The author of a blog that I unfortunately can’t seem to locate once quipped that living in Japan is like taking vows of poverty, chastity and obedience. I had to laugh because I once had a Skype conversation with the Mother Superior of a convent that went something like this:
Mother: “Wow, so I’m seeing Japan! Show me around your apartment!”
Me: “Actually, you can see the whole thing right now.”
Mother: “Really? Where’s your bed?”
Me: “It’s a futon, and I’m sitting on it right now. There’s no room for any other furniture, really.”
Mother: “What are you, training to be a nun or something?”
So yes, I live in a 100-square-foot apartment, and I don’t own a table. But that’s not considered asceticism in Japan–just par for the course. My coworkers actually think I’m a total pansy for not bicycling to work. I mean, it’s only 7km.
Many people are surprised to find out how “low-tech” everyday life in Japan actually is. The Japanese generally use heating and air conditioning very sparingly, which is all the more punishing since insulation never caught on here. But I find there’s a certain willingness to suffer.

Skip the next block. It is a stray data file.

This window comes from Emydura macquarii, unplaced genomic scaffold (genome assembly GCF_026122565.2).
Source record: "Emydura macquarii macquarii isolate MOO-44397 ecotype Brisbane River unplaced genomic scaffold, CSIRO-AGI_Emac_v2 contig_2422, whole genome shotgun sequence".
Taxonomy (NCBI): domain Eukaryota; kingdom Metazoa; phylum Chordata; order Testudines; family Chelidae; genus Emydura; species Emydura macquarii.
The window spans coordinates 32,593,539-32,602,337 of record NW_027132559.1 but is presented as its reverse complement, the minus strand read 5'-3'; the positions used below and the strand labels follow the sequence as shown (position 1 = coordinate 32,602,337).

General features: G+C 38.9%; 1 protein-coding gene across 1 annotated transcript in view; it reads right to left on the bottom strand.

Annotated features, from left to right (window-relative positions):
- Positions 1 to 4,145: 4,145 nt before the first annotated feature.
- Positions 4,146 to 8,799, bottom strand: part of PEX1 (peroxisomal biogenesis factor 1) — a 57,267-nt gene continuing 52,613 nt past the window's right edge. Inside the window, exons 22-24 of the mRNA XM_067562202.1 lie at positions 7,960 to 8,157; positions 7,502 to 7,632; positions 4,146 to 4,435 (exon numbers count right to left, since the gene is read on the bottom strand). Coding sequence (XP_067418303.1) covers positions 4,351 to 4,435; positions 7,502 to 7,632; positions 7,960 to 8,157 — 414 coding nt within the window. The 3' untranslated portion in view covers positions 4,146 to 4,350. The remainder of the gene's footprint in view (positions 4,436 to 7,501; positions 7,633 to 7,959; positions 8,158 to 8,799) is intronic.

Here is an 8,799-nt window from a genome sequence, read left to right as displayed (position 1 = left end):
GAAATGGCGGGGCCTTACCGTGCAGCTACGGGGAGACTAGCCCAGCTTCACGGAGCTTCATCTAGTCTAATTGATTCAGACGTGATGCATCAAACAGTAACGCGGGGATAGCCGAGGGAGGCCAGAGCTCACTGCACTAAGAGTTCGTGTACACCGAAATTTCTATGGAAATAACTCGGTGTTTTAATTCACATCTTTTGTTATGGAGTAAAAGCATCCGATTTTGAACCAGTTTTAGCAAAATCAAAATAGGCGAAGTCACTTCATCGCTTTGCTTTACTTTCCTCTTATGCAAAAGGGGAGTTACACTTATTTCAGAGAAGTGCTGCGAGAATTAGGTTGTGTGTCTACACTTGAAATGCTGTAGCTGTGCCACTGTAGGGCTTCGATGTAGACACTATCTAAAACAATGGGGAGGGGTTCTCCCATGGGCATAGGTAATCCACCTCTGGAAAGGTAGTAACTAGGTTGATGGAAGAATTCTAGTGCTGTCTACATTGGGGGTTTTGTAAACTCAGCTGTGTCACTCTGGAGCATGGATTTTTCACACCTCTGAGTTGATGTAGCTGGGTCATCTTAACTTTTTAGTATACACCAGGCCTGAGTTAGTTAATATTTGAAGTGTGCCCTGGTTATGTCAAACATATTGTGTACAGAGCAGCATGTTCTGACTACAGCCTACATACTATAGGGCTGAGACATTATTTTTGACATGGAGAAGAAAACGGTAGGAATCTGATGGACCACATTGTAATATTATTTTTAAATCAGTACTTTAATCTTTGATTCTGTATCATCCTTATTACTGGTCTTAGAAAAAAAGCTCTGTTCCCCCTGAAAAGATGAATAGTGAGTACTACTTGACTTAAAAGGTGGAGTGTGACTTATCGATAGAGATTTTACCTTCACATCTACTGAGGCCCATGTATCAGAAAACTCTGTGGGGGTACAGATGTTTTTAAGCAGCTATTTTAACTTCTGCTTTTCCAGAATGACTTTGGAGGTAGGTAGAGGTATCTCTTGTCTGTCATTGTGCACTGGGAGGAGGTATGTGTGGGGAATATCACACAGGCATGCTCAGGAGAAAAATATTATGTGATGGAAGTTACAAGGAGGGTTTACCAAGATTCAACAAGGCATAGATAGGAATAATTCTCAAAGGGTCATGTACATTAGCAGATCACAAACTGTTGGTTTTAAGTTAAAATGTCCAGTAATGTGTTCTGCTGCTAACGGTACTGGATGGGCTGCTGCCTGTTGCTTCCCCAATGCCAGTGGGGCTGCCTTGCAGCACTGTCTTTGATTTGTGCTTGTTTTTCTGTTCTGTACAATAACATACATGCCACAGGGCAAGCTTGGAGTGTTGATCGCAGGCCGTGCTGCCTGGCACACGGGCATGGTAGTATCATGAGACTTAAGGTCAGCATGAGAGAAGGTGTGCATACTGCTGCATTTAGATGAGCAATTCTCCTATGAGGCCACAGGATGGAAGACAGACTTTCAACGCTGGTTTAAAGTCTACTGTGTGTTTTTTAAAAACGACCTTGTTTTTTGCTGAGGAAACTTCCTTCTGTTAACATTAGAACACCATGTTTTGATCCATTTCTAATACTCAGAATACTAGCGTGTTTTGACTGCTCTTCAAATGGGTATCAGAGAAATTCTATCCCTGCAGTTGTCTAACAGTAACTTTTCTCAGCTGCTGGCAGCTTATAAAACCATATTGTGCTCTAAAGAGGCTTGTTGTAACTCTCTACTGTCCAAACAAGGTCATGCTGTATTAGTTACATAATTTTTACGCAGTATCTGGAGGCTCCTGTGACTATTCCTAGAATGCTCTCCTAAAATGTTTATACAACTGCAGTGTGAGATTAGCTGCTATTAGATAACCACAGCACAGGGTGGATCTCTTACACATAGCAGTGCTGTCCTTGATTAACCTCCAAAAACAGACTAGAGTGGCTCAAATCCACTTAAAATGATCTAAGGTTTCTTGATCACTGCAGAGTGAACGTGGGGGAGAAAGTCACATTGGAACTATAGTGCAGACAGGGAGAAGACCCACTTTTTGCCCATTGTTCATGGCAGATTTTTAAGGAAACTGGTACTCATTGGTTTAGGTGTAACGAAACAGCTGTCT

(Not on my part, I mean. I crank the heat all the way up in the winter and I don’t care if it makes my gas bill $200.)
So I had to smile when I read paragraph 55 of Pope Francis’ recent encyclical, Laudato Si:
People may well have a growing ecological sensitivity but it has not succeeded in changing their harmful habits of consumption which, rather than decreasing, appear to be growing all the more. A simple example is the increasing use and power of air-conditioning.
If I’d never lived in Japan, I probably would’ve scratched my head at the use of air conditioning as an example. I mean, that’s just a necessity of life, right? Surely no one would sit in a sweltering room next to a button that could relieve their suffering and just not press it, right?
Well, maybe they would.